Specialty pharmaceutical company Ventrus Biosciences, Inc. (VTUS: Quote), which is focused on developing prescription drugs for gastrointestinal disorders, said Monday its late stage study of iferanserin (VEN 309) in patients with hemorrhoidal disease failed to meet its endpoints.
Following the announcement, the company's shares have plummeted $7.00 or 57.10 percent to $5.26 in pre-market activity.
The phase 3 trial of VEN 309 enrolled about 603 patients at 70 centers in the U.S., and were randomized into three arms - Iferanserin administered intra-anally twice daily for 7 days followed by placebo for 7 days, Iferanserin administered intra-anally twice daily for 14 days, and placebo for 14 days.
"We would like to thank both investigators and patients for their support and participation in this study and in the VEN 309 program. The outcome of our Phase 3 study comes as a surprise and a disappointment, particularly given the strong evidence of activity in our Phase 2 randomized study," Chairman and CEO Russell Ellison said in a statement.
The primary endpoint was the cessation of bleeding by the end of day 7 through day 14 and the secondary endpoints were cessation of itching and pain by day 7 through day 14.
The pivotal phase 3, randomized, double-blind, placebo-controlled clinical trial failed to demonstrate an improvement for therapy, in either treatment arm, over placebo for the primary and secondary endpoints, the New York-based company said.
VEN 309, the investigational treatment of hemorrhoids, is a new chemical entity that targets a specific serotonin receptor (5HT2A) thought to be important in the disease, and is formulated as an ointment for intra-anal application. Ventrus completed its acquisition of all rights and title to VEN 309 from the licensor, Sam Amer & Co., last November.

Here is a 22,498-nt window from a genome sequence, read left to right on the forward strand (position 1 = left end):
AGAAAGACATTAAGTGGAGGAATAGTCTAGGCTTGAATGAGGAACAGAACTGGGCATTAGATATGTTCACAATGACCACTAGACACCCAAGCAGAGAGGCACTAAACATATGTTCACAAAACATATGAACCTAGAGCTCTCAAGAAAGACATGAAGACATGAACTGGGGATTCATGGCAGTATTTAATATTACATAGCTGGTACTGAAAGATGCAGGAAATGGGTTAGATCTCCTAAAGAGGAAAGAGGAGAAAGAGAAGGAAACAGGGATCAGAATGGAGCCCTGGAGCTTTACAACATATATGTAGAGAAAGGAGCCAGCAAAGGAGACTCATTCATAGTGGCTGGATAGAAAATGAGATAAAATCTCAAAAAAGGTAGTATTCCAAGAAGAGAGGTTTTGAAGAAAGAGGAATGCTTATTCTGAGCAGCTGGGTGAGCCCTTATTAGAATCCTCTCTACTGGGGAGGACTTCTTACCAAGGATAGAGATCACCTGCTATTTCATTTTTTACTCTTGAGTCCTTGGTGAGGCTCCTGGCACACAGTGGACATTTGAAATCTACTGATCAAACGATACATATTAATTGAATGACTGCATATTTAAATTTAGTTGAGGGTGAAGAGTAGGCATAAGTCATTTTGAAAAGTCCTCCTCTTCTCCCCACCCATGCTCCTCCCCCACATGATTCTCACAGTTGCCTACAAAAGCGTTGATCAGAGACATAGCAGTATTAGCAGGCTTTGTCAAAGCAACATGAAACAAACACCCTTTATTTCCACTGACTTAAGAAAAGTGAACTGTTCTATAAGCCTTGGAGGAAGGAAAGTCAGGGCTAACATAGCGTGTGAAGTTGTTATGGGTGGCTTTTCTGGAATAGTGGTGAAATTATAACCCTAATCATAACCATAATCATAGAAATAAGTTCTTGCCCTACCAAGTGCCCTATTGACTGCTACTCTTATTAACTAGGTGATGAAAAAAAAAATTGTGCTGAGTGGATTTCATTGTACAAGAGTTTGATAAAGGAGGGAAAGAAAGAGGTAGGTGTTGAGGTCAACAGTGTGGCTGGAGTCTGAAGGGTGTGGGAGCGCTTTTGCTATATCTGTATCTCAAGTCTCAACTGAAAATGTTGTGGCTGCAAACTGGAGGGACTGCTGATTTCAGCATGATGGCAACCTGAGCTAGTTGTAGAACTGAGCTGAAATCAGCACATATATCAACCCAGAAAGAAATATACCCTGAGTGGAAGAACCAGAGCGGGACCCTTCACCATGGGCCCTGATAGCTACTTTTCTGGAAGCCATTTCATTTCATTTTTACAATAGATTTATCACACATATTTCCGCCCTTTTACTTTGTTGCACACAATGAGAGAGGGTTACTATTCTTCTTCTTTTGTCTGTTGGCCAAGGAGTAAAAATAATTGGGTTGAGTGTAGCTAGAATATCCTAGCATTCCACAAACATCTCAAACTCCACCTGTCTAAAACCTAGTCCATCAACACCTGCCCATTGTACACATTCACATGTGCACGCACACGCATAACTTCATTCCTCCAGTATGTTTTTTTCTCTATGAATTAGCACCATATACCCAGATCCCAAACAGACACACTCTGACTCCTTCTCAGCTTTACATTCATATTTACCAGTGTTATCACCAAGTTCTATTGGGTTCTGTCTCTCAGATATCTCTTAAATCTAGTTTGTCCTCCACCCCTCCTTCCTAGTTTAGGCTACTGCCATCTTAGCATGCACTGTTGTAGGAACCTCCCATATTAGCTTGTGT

Hemorrhoids, often known as piles, refer to a condition where veins in the lower portion of the rectum or anus become swollen, accompanied by primary symptoms of bleeding, itching and pain. It is estimated that about 10 million to 20 million Americans have hemorrhoids.
Ventrus said it has no immediate plans to continue development of VEN 309, resulting in a reduction in expenses. The first of two pivotal phase III trials of VEN 309 began last August. However, it intends to further analyze the totality of its Phase 3 data.
Meanwhile, the company intends to allocate the current resources towards the planned completion of its VEN 307 (diltiazem cream) development program and the mid-stage study of VEN 308 (topical phenylephrine gel).
VEN 307 is a topical treatment cream for the relief of pain associated with anal fissures, which is also a phase III product. Meanwhile, VEN 308 is a phase II product for the treatment of fecal incontinence associated with ileal pouch anal anastomosis.
Ventrus Biosciences, which went public at $6 per share more than a year back, is focused on developing prescription drugs that address an unmet need in gastrointestinal diseases, specifically, hemorrhoids, anal fissures and fecal incontinence. The company was formerly known as South Island BioSciences Inc.
There are currently no FDA approved prescription drugs for treating hemorrhoids. Some of the treatment options for hemorrhoids include, banding, sclerosing agents and even surgery. Only prescription topical steroid containing products, e.g., oral Daflon, are approved in the EU and Japan.
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by RTT Staff Writer
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